Update for February 17, 2021

February 17, 2021 Posted by: Laura and Rob Pilewski

New snow: 22 inches
Total settled snow depth: 50 inches (at 8,600 feet)
High temperature: 44°F (February 11)
Low temperature: -10°F (February 17)

Ski Conditions and Weather

Western Juniper on February 15, 2021.
Western Juniper on February 15, 2021.
Like the rest of the country, it was a wintry week in the Tuolumne Meadows area. Three weather disturbances came through, leaving fresh snow in their wake. Our thermometer hit a season low of -10°F this morning. Like we mentioned in our last post, if one is patient, the dynamic nature of snow ensures that surface conditions will eventually improve. Even a little new snow to freshen up the old surface can make a vast difference. Remember, when it comes to ski conditions, once the ground is adequately covered, it is not about how deep the snow is, but rather what the surface conditions are like. 

The winds continue to affect the alpine zone. High winds prevailing out of the south west this week have left mostly firm snow surfaces above treeline. A brief hour of freezing like rain has coated a few rocky exposed areas with ice. Softer snow can be found in the middle elevations at and below tree line.    
 
Budd Creek Basin on February 16, 2021.
Budd Creek Basin on February 16, 2021.

Avalanche and Snowpack Conditions

Please refer to the Eastern Sierra Avalanche Center (ESAC) for the avalanche advisory for this part of the Sierra Nevada.

The third weather disturbance that came through this week was warm and humid. There was a short period of freezing rain, followed by wet snow, ending in the below-zero temperatures we are now experiencing. We observed a thin rain crust up to 11,000 feet (see shiny snow surface in photo of Altusky Peak). Though this crust is not widespread, it may lead to future avalanche problems if buried by subsequent storms. This could be a smooth and slick sliding surface for a slab avalanche.
 

Rain crust on Altusky Peak on February 16, 2021.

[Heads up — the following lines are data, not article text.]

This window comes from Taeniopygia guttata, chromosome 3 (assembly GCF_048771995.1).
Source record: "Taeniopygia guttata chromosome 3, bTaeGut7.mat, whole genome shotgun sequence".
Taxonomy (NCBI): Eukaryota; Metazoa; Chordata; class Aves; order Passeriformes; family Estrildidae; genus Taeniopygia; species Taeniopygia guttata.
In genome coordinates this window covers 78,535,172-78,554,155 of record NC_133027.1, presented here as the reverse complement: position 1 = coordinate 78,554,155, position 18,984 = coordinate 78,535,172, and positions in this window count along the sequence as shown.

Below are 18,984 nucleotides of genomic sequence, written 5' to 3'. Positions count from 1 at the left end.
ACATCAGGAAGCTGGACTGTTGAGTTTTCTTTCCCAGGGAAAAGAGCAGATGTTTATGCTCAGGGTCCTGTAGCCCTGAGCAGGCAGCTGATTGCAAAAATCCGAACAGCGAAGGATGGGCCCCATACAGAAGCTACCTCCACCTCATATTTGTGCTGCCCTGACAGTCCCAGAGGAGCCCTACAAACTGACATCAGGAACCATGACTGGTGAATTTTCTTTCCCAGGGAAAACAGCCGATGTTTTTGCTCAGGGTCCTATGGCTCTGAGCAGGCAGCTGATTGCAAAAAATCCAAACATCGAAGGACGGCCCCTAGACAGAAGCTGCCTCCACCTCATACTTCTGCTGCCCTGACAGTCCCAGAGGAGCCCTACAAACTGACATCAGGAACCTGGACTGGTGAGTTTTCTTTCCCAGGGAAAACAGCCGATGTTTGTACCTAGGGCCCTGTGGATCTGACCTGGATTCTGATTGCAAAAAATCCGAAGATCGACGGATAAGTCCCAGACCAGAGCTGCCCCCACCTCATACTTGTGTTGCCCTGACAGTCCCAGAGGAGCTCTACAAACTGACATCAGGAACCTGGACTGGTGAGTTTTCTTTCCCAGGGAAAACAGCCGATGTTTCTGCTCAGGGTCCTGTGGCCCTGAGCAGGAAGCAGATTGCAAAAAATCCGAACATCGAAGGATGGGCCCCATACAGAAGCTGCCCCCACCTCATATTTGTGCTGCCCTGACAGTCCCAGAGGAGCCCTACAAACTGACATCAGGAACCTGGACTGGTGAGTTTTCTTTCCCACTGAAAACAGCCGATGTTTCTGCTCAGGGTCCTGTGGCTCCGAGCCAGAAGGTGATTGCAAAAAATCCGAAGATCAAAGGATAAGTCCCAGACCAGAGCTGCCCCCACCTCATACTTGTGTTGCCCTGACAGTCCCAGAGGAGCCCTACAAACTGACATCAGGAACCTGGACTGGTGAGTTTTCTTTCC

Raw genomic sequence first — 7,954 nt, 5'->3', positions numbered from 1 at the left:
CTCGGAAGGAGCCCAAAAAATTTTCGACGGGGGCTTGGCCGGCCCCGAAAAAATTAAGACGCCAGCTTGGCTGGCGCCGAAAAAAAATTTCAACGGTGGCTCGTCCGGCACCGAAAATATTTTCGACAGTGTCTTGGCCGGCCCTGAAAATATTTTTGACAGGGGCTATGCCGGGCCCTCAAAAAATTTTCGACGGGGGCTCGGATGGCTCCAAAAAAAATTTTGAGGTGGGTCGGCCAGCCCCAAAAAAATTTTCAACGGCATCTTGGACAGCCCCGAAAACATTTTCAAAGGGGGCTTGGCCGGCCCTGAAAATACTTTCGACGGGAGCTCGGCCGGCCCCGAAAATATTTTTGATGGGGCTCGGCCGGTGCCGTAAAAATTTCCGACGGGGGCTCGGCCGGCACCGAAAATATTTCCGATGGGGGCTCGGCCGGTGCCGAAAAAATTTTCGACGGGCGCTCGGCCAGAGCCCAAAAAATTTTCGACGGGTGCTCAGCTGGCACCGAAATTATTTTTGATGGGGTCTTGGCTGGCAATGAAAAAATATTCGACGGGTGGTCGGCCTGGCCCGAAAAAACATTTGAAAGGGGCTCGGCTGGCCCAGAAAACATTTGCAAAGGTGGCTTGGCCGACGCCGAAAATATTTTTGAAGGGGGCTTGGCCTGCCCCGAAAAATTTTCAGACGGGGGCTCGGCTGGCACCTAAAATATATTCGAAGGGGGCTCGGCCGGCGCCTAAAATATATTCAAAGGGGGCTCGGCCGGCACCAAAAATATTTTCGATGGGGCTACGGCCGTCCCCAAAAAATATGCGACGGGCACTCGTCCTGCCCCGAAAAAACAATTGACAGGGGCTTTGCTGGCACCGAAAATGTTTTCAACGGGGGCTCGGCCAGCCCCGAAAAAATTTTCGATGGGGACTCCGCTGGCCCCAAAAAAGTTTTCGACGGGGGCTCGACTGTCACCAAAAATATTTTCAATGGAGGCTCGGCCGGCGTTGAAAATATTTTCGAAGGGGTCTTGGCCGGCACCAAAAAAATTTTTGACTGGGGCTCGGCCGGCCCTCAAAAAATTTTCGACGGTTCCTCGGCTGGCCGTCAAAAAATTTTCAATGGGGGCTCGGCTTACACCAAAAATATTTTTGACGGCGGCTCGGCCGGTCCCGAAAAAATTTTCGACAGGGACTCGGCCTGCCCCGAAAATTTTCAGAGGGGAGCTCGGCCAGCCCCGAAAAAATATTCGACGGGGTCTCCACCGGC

Rain crust on Altusky Peak on February 16, 2021.

The more immediate avalanche concern is from wind slabs, although presently there is not a lot of loose snow available for transport, but there is some if the winds switch directions as they often do in the Sierra. Being able to assess terrain features, slope aspects, and weather history increase one’s margin of safety when traveling in winter.

There are some very hard snow surfaces out there presently and a “slide for life” is possible on steeper terrain. Anyone traveling in the alpine zone should carry an ice-axe and crampons to keep their options open and safe.     

Wildlife

Most birds were hunkered down this week for the Great Backyard Bird Count of Tuolumne Meadows. But, once the sun came out, a worm of American robins, a flock of golden-crowned kinglets, a smattering of mountain chickadees, brown creepers, Clark’s nutcrackers, Townsend’s solitaire, and a solitary common raven were seen. Flying or skiing were the preferred method of travel this week as was evidenced by the few tracks left behind in the new fallen snow.

General Information

The Tuolumne Meadows Ski Hut is closed for the 2020-2021 season.

Enjoy the sunshine!
Rob and Laura Pilewski - Tuolumne Meadows Winter Rangers
 

View of the snowy Cathedral Range, February 16, 2021.
Cathedral Range, February 16, 2021.

Last updated: February 17, 2021

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